CISO Mindmap – Business Enablement

While doing some research about CISO function, noticed a very good MindMap created by Rafeeq Rehman.

While what he has come up with is mindmap, I will try to deconstruct this mindmap to elaborate more about the various functions performed by CISO.

Let’s begin:

  1. Business Enablement
  2. Security Operations
  3. Selling Infosec (internally)
  4. Compliance and Audit
  5. Security Architecture
  6. Project Delivery lifecycle
  7. Risk Management
  8. Governance
  9. Identity Management
  10. Budget
  11. HR and Legal
So why I numbered them and in the order?
I believe Business Enablement is the most important function of a CISO. If (s)he doesn’t know the business where (s)he operates, it will be a very difficult job to continue his duties as CISO. Consider a person coming from a technology background with no knowledge of Retail Business. If that person is hired as a CISO because (s)he knows the technology, that may not be a good deal. The only reason to become a successful CISO, one must know which business he is involved in. To understand the security function, he must understand the business climate.

If this retail business has a requirement of storing credit card information into their systems, CISO’s job is to make sure appropriate PCI-DSS controls are in place so the data doesn’t get into the wrong hands. While at the same time, making sure that PCI-DSS is not coming into the way of enabling the┬ábusiness to accept credit cards transactions. Yes, security is a requirement but not at the cost of not doing business.

That’s why I rate business enablement as a very important function as a CISO.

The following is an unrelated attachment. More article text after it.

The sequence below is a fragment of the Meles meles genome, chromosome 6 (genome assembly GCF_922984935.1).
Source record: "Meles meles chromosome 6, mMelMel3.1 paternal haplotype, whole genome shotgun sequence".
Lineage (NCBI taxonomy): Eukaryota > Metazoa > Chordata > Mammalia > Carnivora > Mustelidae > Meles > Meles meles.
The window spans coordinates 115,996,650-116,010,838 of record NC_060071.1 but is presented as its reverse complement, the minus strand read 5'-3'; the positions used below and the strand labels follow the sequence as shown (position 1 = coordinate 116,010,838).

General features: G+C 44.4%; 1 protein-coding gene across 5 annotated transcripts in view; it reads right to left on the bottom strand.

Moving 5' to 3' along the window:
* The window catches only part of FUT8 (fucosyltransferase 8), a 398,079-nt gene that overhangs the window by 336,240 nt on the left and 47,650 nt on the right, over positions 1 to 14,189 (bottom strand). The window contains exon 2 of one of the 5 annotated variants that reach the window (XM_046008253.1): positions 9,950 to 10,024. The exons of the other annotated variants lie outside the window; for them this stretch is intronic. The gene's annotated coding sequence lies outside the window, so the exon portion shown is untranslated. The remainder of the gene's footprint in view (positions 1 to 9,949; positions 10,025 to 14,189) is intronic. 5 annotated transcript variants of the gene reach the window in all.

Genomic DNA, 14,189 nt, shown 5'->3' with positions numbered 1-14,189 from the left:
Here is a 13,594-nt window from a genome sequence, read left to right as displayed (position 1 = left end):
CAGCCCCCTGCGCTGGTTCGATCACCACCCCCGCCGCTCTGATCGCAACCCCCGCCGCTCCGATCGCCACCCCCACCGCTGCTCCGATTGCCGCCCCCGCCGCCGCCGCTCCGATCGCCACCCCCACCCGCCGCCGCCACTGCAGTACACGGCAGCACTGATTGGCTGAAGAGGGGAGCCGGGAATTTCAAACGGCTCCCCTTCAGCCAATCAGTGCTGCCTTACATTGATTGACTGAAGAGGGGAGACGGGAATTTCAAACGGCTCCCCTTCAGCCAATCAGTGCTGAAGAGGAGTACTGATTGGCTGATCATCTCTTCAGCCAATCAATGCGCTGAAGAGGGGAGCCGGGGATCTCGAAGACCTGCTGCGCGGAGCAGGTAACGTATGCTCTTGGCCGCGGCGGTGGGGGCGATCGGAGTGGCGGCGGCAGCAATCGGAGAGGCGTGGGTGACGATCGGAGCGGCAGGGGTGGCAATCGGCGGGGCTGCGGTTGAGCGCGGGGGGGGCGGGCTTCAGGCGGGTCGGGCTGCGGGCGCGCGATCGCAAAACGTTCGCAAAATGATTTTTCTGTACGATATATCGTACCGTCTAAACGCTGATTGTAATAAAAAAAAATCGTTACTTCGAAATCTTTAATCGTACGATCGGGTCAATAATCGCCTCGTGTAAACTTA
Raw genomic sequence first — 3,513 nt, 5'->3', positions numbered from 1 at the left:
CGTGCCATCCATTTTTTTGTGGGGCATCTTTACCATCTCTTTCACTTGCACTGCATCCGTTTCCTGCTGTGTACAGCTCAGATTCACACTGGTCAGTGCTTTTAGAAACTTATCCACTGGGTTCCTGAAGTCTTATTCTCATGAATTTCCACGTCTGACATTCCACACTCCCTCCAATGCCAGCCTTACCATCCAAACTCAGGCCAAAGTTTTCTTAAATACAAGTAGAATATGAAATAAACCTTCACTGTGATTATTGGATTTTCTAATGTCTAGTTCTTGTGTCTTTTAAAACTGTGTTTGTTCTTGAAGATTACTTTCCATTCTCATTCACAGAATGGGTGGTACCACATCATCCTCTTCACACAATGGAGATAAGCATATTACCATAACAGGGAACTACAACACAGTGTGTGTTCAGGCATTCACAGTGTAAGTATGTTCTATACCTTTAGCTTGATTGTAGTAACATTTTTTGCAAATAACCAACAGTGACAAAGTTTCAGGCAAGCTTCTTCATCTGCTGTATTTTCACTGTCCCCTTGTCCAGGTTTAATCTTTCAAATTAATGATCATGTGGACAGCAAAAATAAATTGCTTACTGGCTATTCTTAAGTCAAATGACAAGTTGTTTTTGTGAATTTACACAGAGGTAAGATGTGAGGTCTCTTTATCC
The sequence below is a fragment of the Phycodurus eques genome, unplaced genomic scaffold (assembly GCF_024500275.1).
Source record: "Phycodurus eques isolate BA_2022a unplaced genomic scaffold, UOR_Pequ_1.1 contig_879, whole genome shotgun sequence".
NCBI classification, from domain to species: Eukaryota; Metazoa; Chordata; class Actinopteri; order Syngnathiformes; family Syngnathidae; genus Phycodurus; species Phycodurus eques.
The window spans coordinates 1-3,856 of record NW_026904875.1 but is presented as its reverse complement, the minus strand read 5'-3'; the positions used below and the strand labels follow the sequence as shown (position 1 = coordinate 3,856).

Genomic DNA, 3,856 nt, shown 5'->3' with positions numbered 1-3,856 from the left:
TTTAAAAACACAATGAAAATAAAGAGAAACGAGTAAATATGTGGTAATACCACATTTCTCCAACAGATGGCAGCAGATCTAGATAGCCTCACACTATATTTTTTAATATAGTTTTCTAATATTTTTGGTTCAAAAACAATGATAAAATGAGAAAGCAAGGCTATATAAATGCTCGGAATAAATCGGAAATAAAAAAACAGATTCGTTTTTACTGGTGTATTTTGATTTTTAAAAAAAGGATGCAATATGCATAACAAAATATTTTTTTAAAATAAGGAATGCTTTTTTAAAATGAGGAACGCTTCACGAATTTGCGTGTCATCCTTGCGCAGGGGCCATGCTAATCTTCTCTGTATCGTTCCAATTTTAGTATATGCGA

What are some of the way CISO can enable business to adopt technology and still not come in their way?

  • Cloud Computing
  • Mobile technologies
  • Internet of things
  • Artificial Intelligence
  • Data Analytics
  • Crypto currencies / Blockchain
  • Mergers and Acquisitions
We will review each of these items in details in the following blog posts.

Risk Management Models

There are various Risk Management Models around, some of them discussed here:

General Risk Management Model: 

This five step general risk management model can be used in virtually any risk management process:

Step 1: Asset Identification

Identify and classify the assets, systems, and processes that need protection because they are vulnerable to threats. 

Step 2: Threat Assessment

After identifying assets, you identify both the threats and the vulnerabilities associated with each assets and the likelihood of their occurrence. All things have vulnerabilities; one of the key is to examine exploitable vulnerabilities. To list: CWE (from, SANS Top 25 list, OWASP Top 10 list.. 

Step 3: Impact Determination and Quantification:

An impact is the loss created when a threat is realized and exploits a vulnerability. Tangible impact results in financial loss or physical damage. An intangible impact, such as impact on the reputation of a company, assigning a financial value can be difficult. 

Step 4: Control Design and Evaluation:

Determine the controls (also called countermeasure or safeguards) to put in place to mitigate risks. List of software control can be found in NIST SP 800-53
Step 5: Residual Risk Management:
A risk that remains after implementing controls is termed as residual risk. Multiple controls can be applied to achieve better defense posture through defense in depth.

Software Engineering Institute Model:

1. Identify:

Examine the system, enumerating potential risks.

2. Analyze:

Convert the risk data gathered into information that can be used to make decisions. Evaluate the impact, probability, and timeframe of the risk. Classify and prioritize each of the risks.

3. Plan: 

Review and evaluate the risks and decide what actions to take to mitigate them. Implement the plan.

4. Track:

Monitor the risks and the mitigation plans. Review periodically to measure progress and identify new risks.

5. Control:

Make corrections for deviations from risk mitigation plans. Changes in business procedures may require adjustments in plans or actions, as do faulty plans and risks that become problems.